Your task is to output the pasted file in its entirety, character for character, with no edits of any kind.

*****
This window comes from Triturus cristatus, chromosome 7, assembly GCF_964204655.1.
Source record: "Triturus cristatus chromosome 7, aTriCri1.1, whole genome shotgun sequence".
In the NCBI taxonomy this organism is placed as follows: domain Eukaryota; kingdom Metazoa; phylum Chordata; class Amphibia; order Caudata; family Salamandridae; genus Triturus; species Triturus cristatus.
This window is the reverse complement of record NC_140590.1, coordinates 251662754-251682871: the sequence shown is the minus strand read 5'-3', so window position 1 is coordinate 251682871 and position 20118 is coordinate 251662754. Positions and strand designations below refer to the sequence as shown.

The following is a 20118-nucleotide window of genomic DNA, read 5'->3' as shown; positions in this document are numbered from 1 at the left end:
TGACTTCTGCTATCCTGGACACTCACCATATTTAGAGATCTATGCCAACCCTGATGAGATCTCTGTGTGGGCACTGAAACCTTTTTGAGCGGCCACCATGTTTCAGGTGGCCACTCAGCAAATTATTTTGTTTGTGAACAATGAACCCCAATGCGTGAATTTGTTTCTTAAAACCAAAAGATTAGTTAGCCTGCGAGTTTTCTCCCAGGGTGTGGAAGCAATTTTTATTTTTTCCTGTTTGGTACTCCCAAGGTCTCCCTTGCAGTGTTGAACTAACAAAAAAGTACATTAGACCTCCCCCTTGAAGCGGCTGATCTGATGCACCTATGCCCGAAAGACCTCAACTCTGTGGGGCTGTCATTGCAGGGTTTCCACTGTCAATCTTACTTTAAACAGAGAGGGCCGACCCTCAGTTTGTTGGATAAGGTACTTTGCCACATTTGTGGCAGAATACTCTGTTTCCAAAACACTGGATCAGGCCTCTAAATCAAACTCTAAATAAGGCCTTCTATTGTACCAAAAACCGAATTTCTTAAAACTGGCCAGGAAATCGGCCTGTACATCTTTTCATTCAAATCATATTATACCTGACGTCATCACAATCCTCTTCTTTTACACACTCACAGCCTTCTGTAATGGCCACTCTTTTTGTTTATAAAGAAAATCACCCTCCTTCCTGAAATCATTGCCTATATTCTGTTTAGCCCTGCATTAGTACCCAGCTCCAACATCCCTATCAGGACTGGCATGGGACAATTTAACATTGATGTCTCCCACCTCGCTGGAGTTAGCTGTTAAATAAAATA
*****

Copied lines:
This window comes from Triturus cristatus, chromosome 7, assembly GCF_964204655.1.
Source record: "Triturus cristatus chromosome 7, aTriCri1.1, whole genome shotgun sequence".
In the NCBI taxonomy this organism is placed as follows: domain Eukaryota; kingdom Metazoa; phylum Chordata; class Amphibia; order Caudata; family Salamandridae; genus Triturus; species Triturus cristatus.
This window is the reverse complement of record NC_140590.1, coordinates 251662754-251682871: the sequence shown is the minus strand read 5'-3', so window position 1 is coordinate 251682871 and position 20118 is coordinate 251662754. Positions and strand designations below refer to the sequence as shown.

The following is a 20118-nucleotide window of genomic DNA, read 5'->3' as shown; positions in this document are numbered from 1 at the left end:
TGACTTCTGCTATCCTGGACACTCACCATATTTAGAGATCTATGCCAACCCTGATGAGATCTCTGTGTGGGCACTGAAACCTTTTTGAGCGGCCACCATGTTTCAGGTGGCCACTCAGCAAATTATTTTGTTTGTGAACAATGAACCCCAATGCGTGAATTTGTTTCTTAAAACCAAAAGATTAGTTAGCCTGCGAGTTTTCTCCCAGGGTGTGGAAGCAATTTTTATTTTTTCCTGTTTGGTACTCCCAAGGTCTCCCTTGCAGTGTTGAACTAACAAAAAAGTACATTAGACCTCCCCCTTGAAGCGGCTGATCTGATGCACCTATGCCCGAAAGACCTCAACTCTGTGGGGCTGTCATTGCAGGGTTTCCACTGTCAATCTTACTTTAAACAGAGAGGGCCGACCCTCAGTTTGTTGGATAAGGTACTTTGCCACATTTGTGGCAGAATACTCTGTTTCCAAAACACTGGATCAGGCCTCTAAATCAAACTCTAAATAAGGCCTTCTATTGTACCAAAAACCGAATTTCTTAAAACTGGCCAGGAAATCGGCCTGTACATCTTTTCATTCAAATCATATTATACCTGACGTCATCACAATCCTCTTCTTTTACACACTCACAGCCTTCTGTAATGGCCACTCTTTTTGTTTATAAAGAAAATCACCCTCCTTCCTGAAATCATTGCCTATATTCTGTTTAGCCCTGCATTAGTACCCAGCTCCAACATCCCTATCAGGACTGGCATGGGACAATTTAACATTGATGTCTCCCACCTCGCTGGAGTTAGCTGTTAAATAAAATA